CASE STUDY: Using a 20 nm Particle Counter for Filter Cleanliness Testing

CASE STUDY: Using a 20 nm Particle Counter for Filter Cleanliness Testing

When replacing particle filters as part of a regular maintenance schedule, keep in mind that the manufacturer’s filter rating may not correlate with the actual cleanliness of the filter. The real-world performance of particle filters can depend on filter type, manufacturer and even the length of operation. Older filters accumulate particulate matter over time that decreases the filter’s porosity, which results in greater particle retention at the expense of increased flow resistance. At the very end of the filter’s lifespan, it can start to shed some of this accumulated particulate matter, resulting in increased particle contamination downstream. Newer filters can also take some time to ‘settle in’ after installation before performing at optimal efficiency.

Studying the Lifespan of Filters

In this study, IPA was circulated within a wafer cleaning tool as the Chem 20™ Chemical Particle Counter from Particle Measuring Systems took measurements to check the filter cleanliness. The IPA was pumped out of the rinsing tank, through a particle filter, through a heater, and then back into the tank with the Chem 20 particle coutner connected via a T-connector immediately downstream from the filter. Since IPA is a high-molecular scattering fluid, the Chem 20 particle counter was operating in high-scatter mode for these tests, which means the minimum detectable particle size was raised slightly to 24 nm.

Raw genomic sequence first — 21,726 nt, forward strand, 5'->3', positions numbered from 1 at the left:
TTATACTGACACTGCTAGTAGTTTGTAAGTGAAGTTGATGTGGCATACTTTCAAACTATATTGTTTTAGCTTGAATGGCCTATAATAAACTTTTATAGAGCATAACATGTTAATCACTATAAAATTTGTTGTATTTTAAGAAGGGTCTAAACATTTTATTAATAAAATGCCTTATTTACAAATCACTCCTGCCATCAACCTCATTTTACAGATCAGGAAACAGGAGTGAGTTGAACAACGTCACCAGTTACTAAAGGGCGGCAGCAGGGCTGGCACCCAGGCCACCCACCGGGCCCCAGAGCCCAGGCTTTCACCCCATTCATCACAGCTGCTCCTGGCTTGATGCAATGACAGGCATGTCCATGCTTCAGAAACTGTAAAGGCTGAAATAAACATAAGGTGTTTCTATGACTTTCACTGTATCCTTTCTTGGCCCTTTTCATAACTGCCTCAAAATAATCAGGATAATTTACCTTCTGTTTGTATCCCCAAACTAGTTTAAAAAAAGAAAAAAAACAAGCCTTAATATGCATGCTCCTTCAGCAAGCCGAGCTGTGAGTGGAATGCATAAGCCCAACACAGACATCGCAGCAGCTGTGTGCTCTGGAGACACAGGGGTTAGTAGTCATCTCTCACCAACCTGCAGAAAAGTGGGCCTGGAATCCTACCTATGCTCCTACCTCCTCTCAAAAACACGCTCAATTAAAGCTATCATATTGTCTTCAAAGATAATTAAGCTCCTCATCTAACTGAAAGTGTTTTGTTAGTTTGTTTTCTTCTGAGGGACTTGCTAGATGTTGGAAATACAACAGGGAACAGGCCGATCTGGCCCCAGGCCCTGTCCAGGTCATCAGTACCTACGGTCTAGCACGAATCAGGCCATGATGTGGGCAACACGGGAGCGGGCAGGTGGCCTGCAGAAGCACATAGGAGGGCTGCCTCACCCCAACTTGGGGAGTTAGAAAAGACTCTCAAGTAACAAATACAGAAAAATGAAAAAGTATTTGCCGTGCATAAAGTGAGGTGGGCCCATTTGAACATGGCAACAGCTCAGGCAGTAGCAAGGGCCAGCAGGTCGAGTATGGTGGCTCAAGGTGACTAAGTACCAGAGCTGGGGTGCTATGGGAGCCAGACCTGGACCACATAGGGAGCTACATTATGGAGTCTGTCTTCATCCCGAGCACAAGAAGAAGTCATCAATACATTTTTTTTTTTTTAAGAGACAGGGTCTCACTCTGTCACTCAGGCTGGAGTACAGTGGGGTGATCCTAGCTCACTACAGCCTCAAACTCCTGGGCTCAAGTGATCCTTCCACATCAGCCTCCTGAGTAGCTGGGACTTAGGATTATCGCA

The Filter Cleanliness Testing Results

The original filter, rated at 10 nm, had been installed in the tool for more than one year prior to testing. After the measurement, this filter was replaced with a brand new 5-nm-rated filter. The average particle concentrations before and after replacing the old 10 nm filter with the new 5 nm filter are summarized below. Despite being rated at a lower particle size, the old 10 nm filter was found to perform much better than the new 5 nm filter during testing, with fewer than half the number of particles larger than 24 nm detected downstream.

As we can see, the expected performance of particle filters based on manufacturer specifications can differ from reality. The difference in performance between the two filters may be due to the newer filter not yet working at its optimal filtration efficiency. However, one takeaway is clear: Real-time data provided by the 20 nm Particle Counter allows the user to evaluate the actual performance of their particle filters. For older filters, the Chem 20 particle counter can be used to determine whether the filter is still performing satisfactorily, or if it needs replacement.

What’s Next?

Learn more about the Chem-20 Chemical Particle Counter, and look forward to our next blog on Mask-Blank Manufacturing. Until next time, check out the full analysis of all semiconductor applications discussed in this blog series!

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